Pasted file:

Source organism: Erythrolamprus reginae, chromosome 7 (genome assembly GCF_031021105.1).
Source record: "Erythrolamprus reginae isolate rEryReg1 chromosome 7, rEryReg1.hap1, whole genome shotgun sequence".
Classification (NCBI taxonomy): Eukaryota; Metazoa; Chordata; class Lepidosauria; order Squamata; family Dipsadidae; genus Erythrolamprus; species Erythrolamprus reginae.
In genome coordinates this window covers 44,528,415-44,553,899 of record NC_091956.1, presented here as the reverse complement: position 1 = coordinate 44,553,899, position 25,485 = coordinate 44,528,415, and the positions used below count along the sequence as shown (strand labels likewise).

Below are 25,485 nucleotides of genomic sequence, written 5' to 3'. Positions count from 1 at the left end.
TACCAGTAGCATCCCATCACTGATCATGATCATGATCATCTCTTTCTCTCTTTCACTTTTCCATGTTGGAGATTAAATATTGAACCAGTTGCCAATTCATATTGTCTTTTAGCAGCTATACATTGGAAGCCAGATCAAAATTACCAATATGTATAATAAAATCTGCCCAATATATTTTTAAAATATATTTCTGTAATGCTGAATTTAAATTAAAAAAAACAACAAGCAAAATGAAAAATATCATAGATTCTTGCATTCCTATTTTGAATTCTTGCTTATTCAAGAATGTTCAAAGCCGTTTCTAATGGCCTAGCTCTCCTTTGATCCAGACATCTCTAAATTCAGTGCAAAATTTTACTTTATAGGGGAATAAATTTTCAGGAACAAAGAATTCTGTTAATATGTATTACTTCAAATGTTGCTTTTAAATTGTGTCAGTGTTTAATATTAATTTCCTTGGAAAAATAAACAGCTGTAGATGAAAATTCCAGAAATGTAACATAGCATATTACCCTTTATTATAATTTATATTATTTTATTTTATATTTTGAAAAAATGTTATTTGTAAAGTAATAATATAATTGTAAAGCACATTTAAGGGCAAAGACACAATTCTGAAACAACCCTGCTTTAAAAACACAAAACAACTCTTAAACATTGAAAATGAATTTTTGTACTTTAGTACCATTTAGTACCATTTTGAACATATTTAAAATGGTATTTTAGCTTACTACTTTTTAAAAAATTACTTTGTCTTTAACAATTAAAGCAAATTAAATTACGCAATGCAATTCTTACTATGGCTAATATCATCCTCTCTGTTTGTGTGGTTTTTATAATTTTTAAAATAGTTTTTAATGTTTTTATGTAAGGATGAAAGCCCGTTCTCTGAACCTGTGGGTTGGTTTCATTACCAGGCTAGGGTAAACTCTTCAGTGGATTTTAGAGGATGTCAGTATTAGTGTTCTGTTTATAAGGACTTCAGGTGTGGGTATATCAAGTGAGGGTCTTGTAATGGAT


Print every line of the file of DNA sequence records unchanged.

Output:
Source organism: Erythrolamprus reginae, chromosome 7 (genome assembly GCF_031021105.1).
Source record: "Erythrolamprus reginae isolate rEryReg1 chromosome 7, rEryReg1.hap1, whole genome shotgun sequence".
Classification (NCBI taxonomy): Eukaryota; Metazoa; Chordata; class Lepidosauria; order Squamata; family Dipsadidae; genus Erythrolamprus; species Erythrolamprus reginae.
In genome coordinates this window covers 44,528,415-44,553,899 of record NC_091956.1, presented here as the reverse complement: position 1 = coordinate 44,553,899, position 25,485 = coordinate 44,528,415, and the positions used below count along the sequence as shown (strand labels likewise).

Below are 25,485 nucleotides of genomic sequence, written 5' to 3'. Positions count from 1 at the left end.
TACCAGTAGCATCCCATCACTGATCATGATCATGATCATCTCTTTCTCTCTTTCACTTTTCCATGTTGGAGATTAAATATTGAACCAGTTGCCAATTCATATTGTCTTTTAGCAGCTATACATTGGAAGCCAGATCAAAATTACCAATATGTATAATAAAATCTGCCCAATATATTTTTAAAATATATTTCTGTAATGCTGAATTTAAATTAAAAAAAACAACAAGCAAAATGAAAAATATCATAGATTCTTGCATTCCTATTTTGAATTCTTGCTTATTCAAGAATGTTCAAAGCCGTTTCTAATGGCCTAGCTCTCCTTTGATCCAGACATCTCTAAATTCAGTGCAAAATTTTACTTTATAGGGGAATAAATTTTCAGGAACAAAGAATTCTGTTAATATGTATTACTTCAAATGTTGCTTTTAAATTGTGTCAGTGTTTAATATTAATTTCCTTGGAAAAATAAACAGCTGTAGATGAAAATTCCAGAAATGTAACATAGCATATTACCCTTTATTATAATTTATATTATTTTATTTTATATTTTGAAAAAATGTTATTTGTAAAGTAATAATATAATTGTAAAGCACATTTAAGGGCAAAGACACAATTCTGAAACAACCCTGCTTTAAAAACACAAAACAACTCTTAAACATTGAAAATGAATTTTTGTACTTTAGTACCATTTAGTACCATTTTGAACATATTTAAAATGGTATTTTAGCTTACTACTTTTTAAAAAATTACTTTGTCTTTAACAATTAAAGCAAATTAAATTACGCAATGCAATTCTTACTATGGCTAATATCATCCTCTCTGTTTGTGTGGTTTTTATAATTTTTAAAATAGTTTTTAATGTTTTTATGTAAGGATGAAAGCCCGTTCTCTGAACCTGTGGGTTGGTTTCATTACCAGGCTAGGGTAAACTCTTCAGTGGATTTTAGAGGATGTCAGTATTAGTGTTCTGTTTATAAGGACTTCAGGTGTGGGTATATCAAGTGAGGGTCTTGTAATGGAT